The U.S. Consulate General in Shanghai's official Weibo post seeking virtual private network (VPN) suppliers on Wednesday was met with surprise by many Net users, though the post was removed quickly.
"The U.S. Consulate General in Shanghai is looking for stable VPNs with special line services. Eligible suppliers with qualifications are welcome to provide proposals and price quotes to us," reads the post released on Wednesday afternoon. A link to "job opportunities" at the consulate was also included in the post.
However, the post was deleted within an hour of its appearance.
Some Web users were surprised by the advertisement. "I saw Yankees hiding in the corner of a socialist country and trembling," Twitter user cj said.
A staff member of the U.S. Consulate General in Shanghai told the Global Times on Wednesday that there is not yet any official comment on the post.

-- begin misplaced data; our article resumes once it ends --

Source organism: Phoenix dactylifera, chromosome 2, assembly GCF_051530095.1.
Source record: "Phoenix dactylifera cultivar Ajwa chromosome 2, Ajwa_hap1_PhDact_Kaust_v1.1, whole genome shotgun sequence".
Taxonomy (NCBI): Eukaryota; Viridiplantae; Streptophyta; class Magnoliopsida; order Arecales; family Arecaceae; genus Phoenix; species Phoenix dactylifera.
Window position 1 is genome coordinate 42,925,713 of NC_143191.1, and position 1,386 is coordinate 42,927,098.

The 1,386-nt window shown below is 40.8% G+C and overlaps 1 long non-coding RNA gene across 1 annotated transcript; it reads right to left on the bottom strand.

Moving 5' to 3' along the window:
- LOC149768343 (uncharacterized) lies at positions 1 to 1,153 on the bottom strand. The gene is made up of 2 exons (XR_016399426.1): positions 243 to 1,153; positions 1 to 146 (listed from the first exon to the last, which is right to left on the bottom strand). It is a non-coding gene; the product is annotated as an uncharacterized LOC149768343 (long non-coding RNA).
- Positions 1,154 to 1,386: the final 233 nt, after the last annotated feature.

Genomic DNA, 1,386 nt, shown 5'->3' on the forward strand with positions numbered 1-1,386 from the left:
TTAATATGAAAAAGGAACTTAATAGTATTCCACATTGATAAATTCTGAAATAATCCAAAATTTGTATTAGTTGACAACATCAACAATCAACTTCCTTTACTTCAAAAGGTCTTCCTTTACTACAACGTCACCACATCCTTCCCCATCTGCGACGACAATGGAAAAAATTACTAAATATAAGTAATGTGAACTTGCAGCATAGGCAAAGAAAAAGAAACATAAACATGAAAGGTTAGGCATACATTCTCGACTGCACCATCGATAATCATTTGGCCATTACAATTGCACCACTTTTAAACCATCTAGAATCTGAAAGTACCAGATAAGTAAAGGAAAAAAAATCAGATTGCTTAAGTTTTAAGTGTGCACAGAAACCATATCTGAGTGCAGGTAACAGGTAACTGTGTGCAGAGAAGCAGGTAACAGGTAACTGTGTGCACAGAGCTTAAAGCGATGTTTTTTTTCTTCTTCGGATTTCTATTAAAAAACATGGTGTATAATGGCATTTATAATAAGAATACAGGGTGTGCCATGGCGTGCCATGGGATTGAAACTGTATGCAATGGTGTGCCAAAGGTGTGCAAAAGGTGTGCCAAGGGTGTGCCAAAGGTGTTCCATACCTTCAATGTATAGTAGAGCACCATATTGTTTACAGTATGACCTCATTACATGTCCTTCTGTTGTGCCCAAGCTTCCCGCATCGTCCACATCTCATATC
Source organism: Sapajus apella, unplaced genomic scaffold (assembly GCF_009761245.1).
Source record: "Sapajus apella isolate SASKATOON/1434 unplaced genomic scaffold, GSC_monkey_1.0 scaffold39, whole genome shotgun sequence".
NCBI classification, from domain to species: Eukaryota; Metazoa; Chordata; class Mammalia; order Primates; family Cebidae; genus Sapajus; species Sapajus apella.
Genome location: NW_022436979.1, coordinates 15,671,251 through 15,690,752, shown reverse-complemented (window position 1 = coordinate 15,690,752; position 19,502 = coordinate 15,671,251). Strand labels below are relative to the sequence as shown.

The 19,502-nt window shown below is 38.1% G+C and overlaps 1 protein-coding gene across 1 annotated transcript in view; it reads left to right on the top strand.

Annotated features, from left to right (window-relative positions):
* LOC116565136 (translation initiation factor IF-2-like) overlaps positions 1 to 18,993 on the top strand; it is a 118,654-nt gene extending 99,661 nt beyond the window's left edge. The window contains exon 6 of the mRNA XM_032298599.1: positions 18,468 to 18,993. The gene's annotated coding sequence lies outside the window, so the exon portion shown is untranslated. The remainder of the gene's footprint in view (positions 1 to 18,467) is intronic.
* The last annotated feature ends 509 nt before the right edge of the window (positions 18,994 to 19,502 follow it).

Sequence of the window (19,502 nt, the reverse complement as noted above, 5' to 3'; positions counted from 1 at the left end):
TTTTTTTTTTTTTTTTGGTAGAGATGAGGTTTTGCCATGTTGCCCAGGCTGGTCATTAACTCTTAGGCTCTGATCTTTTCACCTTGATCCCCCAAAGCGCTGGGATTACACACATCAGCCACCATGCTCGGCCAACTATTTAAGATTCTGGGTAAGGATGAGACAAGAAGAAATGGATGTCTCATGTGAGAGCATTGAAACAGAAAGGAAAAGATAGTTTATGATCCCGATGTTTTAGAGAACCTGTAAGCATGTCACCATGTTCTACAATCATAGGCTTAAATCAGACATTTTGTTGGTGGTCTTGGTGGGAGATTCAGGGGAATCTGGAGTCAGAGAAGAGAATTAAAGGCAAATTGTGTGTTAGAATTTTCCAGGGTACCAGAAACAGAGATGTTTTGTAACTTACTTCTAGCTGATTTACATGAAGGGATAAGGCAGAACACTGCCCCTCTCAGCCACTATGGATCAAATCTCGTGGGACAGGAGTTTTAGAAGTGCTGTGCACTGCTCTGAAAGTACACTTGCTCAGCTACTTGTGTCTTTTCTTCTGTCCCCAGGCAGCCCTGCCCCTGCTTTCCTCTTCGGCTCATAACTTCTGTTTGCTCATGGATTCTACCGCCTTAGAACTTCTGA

Foreign embassies in China have their own measures for reaching overseas websites and online services that are blocked in China, a Chinese employee of an embassy told the Global Times on Wednesday on the condition of anonymity.
Embassies primarily use VPNs, though some will also resort to satellite Internet access, the employee explained, pointing out the presence of satellite dishes atop the building of the U.S. Embassy in China.
Due to the need for secrecy, they will normally use their own special servers instead of depending on private VPN suppliers, he said.
In recent years, more and more Chinese Net users have begun to seek alternatives ways to surf the Internet beyond the Great Firewall by using mirror websites or VPNs.
Twitter reportedly estimated in early July that it has around 10 million active users in China.
Analysts said the figure shows that the need to use VPNs to log in to overseas social media is not a significant obstacle, especially for young users.